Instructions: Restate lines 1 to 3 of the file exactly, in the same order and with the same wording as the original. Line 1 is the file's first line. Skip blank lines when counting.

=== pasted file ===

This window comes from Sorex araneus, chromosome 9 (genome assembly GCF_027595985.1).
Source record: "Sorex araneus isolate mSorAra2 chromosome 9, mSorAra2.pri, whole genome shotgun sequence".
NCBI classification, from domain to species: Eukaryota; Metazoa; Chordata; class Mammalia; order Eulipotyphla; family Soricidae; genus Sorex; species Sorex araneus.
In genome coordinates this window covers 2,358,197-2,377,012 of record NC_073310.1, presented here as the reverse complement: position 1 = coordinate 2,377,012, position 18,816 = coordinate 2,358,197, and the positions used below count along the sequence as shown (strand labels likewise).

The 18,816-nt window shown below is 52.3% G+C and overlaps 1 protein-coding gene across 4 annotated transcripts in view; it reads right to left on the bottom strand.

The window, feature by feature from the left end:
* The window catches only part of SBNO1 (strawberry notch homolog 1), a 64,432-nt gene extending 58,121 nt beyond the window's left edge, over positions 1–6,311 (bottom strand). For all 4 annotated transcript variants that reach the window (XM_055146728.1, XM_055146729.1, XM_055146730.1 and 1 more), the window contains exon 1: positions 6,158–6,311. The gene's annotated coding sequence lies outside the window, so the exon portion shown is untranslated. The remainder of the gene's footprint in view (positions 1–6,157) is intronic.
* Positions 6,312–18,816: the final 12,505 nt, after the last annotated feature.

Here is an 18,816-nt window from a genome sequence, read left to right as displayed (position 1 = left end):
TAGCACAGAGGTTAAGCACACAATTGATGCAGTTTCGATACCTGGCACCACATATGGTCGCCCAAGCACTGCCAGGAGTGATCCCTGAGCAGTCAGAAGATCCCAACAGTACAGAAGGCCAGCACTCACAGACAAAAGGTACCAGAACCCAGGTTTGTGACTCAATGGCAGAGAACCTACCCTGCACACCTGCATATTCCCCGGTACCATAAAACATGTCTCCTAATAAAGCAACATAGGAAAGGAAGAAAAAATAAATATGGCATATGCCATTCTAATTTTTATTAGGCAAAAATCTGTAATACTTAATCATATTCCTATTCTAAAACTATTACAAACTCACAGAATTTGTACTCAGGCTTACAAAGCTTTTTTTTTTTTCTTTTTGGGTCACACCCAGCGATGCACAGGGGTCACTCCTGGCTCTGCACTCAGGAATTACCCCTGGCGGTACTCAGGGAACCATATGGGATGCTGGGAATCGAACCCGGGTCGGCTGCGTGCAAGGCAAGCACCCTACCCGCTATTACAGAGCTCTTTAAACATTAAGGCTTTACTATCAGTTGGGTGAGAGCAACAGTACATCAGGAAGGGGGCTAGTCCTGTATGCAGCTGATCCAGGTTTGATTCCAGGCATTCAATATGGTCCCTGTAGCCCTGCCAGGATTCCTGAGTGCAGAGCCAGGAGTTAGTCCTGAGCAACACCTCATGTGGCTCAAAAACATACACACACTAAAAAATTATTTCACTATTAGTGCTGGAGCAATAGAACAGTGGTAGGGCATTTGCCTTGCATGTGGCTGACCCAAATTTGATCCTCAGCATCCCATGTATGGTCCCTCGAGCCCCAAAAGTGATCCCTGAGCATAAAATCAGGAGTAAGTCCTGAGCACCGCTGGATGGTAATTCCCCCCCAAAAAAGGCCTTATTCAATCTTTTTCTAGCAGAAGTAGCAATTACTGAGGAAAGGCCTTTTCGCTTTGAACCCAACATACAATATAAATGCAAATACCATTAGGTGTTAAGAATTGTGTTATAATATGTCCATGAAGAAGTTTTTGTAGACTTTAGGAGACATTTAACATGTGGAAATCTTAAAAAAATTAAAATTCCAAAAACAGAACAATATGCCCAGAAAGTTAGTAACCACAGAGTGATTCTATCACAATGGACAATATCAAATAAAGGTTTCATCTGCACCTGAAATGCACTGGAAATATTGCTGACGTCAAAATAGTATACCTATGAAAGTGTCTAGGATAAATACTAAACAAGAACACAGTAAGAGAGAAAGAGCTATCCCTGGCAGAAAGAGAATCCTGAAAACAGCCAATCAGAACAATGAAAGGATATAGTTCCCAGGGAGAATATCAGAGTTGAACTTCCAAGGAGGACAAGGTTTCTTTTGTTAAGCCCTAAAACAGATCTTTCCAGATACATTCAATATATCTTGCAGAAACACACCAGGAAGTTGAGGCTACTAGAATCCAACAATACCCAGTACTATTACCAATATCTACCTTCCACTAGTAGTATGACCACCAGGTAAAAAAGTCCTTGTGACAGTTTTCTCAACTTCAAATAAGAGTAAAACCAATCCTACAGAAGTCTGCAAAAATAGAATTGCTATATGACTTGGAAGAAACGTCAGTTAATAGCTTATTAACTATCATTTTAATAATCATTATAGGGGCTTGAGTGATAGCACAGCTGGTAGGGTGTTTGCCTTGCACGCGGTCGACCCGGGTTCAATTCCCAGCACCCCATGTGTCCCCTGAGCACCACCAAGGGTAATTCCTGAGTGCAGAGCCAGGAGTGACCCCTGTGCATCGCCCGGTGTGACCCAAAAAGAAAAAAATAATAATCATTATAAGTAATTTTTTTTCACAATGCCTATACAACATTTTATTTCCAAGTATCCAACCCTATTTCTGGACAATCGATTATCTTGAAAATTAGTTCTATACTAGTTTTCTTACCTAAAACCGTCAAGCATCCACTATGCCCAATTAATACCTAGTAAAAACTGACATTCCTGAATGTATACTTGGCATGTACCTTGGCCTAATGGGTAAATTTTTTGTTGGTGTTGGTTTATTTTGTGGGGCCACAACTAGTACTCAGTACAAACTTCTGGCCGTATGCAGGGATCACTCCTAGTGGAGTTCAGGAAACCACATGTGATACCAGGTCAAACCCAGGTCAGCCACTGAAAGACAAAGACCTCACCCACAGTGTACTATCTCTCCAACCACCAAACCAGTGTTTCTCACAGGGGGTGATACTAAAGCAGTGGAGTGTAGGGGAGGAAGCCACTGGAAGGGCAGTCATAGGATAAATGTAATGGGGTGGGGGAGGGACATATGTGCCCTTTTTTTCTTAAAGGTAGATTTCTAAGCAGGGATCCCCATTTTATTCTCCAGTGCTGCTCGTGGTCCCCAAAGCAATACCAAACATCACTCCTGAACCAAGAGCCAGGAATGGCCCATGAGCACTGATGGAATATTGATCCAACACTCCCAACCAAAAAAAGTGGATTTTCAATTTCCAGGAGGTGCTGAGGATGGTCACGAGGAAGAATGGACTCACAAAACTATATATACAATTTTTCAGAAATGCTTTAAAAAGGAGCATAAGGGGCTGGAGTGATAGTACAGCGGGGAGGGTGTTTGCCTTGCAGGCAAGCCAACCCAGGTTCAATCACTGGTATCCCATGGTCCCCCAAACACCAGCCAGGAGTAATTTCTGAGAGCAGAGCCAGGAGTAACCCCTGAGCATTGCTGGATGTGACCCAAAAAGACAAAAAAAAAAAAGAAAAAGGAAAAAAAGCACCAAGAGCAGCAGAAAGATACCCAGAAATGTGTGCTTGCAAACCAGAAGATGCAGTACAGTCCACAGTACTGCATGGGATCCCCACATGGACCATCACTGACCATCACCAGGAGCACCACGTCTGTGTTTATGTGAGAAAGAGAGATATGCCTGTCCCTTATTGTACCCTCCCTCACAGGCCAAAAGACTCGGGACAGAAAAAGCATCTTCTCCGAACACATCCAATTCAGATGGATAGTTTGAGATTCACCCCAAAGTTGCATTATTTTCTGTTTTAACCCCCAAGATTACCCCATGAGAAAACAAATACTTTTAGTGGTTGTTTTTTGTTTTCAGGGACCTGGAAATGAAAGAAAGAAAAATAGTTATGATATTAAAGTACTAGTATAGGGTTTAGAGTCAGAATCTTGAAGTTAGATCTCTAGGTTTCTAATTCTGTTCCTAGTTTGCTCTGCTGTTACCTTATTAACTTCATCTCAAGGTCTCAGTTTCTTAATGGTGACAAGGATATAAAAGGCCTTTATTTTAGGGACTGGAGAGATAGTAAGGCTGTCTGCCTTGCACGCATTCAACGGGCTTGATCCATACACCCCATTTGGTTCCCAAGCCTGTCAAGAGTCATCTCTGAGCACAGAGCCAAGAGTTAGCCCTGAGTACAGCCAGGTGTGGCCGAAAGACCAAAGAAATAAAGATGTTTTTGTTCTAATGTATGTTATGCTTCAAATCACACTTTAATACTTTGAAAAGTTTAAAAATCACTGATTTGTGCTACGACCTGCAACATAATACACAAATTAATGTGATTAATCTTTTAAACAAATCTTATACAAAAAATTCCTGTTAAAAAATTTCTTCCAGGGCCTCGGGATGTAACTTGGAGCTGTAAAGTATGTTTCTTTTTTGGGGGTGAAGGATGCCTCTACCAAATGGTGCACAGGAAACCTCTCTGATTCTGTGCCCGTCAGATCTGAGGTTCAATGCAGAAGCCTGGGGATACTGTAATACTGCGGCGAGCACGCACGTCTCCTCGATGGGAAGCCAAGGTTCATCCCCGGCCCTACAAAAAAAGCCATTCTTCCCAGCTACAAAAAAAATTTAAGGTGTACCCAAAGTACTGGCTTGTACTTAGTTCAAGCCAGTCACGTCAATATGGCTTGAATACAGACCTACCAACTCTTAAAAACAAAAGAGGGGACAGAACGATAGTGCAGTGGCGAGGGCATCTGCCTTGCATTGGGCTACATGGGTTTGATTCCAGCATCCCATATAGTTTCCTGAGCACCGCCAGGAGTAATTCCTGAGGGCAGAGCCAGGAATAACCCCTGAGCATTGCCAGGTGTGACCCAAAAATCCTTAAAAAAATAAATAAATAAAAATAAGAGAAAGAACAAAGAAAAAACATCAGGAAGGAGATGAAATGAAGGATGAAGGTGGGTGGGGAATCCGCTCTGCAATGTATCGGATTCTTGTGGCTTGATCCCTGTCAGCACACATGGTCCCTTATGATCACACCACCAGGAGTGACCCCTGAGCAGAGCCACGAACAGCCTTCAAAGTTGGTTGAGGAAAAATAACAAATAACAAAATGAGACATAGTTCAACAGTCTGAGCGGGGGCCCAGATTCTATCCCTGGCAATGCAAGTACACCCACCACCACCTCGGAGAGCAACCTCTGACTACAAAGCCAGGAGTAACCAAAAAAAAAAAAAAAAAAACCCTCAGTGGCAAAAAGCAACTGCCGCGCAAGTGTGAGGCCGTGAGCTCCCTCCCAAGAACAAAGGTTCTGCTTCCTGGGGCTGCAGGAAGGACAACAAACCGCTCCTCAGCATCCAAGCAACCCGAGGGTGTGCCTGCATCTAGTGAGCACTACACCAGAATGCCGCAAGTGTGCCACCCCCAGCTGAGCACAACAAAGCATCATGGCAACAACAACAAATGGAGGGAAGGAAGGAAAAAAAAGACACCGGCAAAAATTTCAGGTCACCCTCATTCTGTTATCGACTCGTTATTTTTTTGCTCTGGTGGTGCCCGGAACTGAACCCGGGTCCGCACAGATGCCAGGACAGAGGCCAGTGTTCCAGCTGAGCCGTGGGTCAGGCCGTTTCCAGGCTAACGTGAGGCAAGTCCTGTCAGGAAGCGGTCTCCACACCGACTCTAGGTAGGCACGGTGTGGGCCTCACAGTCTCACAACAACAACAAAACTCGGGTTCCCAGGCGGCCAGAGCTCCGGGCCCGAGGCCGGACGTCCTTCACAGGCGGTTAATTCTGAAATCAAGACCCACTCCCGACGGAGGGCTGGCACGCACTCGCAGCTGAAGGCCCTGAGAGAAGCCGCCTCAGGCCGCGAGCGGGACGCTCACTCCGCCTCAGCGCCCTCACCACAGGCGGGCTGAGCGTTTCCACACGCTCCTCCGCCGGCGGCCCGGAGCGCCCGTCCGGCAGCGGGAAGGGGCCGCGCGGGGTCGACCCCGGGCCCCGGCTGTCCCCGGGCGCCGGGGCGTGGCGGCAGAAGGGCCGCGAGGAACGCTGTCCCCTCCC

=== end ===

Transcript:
This window comes from Sorex araneus, chromosome 9 (genome assembly GCF_027595985.1).
Source record: "Sorex araneus isolate mSorAra2 chromosome 9, mSorAra2.pri, whole genome shotgun sequence".
NCBI classification, from domain to species: Eukaryota; Metazoa; Chordata; class Mammalia; order Eulipotyphla; family Soricidae; genus Sorex; species Sorex araneus.